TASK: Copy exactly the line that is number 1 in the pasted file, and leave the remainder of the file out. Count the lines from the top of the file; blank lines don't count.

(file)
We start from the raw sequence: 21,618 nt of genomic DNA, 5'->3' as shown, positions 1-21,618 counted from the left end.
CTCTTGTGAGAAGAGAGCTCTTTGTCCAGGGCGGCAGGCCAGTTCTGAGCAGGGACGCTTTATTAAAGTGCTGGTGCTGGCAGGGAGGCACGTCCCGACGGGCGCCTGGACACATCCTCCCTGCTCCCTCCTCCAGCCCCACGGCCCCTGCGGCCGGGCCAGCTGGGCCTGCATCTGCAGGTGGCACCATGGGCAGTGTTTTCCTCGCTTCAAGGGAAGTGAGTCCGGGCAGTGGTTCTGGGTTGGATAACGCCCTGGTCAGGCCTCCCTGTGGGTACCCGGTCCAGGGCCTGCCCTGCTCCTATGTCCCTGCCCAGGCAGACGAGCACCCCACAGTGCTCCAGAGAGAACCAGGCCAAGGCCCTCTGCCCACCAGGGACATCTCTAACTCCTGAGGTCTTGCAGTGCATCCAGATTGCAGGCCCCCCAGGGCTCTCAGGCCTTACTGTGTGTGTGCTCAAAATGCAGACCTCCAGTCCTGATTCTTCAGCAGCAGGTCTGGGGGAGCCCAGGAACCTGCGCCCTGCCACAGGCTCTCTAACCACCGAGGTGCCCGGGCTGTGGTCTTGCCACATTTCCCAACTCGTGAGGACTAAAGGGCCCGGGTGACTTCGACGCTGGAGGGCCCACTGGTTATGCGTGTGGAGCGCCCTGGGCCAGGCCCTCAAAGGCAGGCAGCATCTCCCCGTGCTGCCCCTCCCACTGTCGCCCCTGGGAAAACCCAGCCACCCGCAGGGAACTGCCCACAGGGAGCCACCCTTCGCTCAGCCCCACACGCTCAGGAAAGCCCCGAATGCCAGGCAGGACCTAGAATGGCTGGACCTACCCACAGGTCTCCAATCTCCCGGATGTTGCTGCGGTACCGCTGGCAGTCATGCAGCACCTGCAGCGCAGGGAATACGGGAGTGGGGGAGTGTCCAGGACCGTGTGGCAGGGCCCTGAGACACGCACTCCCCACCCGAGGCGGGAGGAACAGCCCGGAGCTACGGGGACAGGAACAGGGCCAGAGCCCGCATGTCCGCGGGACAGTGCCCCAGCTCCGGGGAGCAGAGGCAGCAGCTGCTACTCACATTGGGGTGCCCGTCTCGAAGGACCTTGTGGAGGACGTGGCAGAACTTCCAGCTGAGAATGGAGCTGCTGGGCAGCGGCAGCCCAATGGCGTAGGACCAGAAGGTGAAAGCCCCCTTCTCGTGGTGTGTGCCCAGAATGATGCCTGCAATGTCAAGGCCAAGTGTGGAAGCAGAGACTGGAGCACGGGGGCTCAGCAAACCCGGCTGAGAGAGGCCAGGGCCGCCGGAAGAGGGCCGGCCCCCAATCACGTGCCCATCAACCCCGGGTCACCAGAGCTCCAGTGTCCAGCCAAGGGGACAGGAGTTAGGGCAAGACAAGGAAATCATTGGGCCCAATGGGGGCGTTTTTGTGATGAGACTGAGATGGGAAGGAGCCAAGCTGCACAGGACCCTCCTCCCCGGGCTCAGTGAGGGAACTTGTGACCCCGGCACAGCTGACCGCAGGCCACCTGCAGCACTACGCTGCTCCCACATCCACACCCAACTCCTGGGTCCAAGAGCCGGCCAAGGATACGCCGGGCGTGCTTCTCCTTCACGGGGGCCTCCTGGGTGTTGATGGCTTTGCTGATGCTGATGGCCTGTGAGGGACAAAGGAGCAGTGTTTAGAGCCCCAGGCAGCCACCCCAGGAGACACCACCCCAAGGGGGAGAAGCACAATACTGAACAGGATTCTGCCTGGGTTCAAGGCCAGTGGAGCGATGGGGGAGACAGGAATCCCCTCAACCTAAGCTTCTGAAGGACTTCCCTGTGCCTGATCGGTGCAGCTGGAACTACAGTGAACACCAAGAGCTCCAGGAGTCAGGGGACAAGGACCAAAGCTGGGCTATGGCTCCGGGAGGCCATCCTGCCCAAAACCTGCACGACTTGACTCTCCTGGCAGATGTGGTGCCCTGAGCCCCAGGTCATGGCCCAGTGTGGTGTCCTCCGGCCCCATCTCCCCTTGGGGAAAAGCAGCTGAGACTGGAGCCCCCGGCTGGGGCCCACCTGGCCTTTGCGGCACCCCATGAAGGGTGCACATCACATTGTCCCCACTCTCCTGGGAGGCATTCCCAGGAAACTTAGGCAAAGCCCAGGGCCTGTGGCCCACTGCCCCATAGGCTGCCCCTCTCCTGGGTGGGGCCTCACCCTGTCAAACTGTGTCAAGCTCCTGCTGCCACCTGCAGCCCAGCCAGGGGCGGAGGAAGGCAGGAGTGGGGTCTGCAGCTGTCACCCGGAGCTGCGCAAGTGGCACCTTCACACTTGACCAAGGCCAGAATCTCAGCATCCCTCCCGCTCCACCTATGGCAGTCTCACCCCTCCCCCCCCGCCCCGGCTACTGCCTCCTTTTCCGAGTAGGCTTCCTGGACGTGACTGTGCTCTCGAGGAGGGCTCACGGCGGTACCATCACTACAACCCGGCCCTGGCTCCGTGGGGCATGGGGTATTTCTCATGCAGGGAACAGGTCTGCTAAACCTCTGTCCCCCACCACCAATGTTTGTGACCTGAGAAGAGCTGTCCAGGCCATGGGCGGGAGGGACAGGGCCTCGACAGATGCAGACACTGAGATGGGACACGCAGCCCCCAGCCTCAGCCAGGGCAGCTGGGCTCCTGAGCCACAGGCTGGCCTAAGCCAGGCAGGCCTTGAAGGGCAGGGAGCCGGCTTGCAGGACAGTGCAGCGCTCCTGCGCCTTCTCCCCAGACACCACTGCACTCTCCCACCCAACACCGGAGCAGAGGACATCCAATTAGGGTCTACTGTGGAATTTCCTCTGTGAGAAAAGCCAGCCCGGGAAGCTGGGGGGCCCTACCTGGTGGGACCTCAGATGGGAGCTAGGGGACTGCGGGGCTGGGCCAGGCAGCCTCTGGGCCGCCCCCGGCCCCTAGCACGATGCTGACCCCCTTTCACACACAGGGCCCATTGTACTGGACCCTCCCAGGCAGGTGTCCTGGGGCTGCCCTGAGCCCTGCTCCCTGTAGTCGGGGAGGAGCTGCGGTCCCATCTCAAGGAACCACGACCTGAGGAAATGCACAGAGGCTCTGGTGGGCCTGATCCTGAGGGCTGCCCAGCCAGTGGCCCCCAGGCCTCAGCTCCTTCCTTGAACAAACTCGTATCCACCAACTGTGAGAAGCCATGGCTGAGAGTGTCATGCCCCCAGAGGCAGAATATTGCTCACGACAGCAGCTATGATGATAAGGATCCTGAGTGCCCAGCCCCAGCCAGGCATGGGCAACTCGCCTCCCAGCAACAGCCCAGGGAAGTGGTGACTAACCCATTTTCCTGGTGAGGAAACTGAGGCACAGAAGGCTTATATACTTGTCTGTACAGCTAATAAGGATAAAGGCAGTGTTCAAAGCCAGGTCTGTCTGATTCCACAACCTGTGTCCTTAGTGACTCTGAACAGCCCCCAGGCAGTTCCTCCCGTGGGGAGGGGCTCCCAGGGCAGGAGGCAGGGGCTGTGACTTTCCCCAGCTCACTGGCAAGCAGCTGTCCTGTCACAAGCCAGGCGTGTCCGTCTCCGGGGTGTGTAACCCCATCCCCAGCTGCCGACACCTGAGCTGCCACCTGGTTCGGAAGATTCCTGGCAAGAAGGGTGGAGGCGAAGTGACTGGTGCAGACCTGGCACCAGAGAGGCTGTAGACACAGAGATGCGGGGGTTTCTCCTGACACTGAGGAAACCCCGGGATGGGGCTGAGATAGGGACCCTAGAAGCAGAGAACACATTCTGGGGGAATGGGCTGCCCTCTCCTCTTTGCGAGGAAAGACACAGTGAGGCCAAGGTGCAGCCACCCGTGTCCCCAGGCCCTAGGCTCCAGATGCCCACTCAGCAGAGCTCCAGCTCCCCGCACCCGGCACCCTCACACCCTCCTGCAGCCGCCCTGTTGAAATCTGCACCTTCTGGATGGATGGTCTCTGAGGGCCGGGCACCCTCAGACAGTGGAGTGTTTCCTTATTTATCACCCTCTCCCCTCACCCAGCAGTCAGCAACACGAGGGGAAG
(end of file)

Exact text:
We start from the raw sequence: 21,618 nt of genomic DNA, 5'->3' as shown, positions 1-21,618 counted from the left end.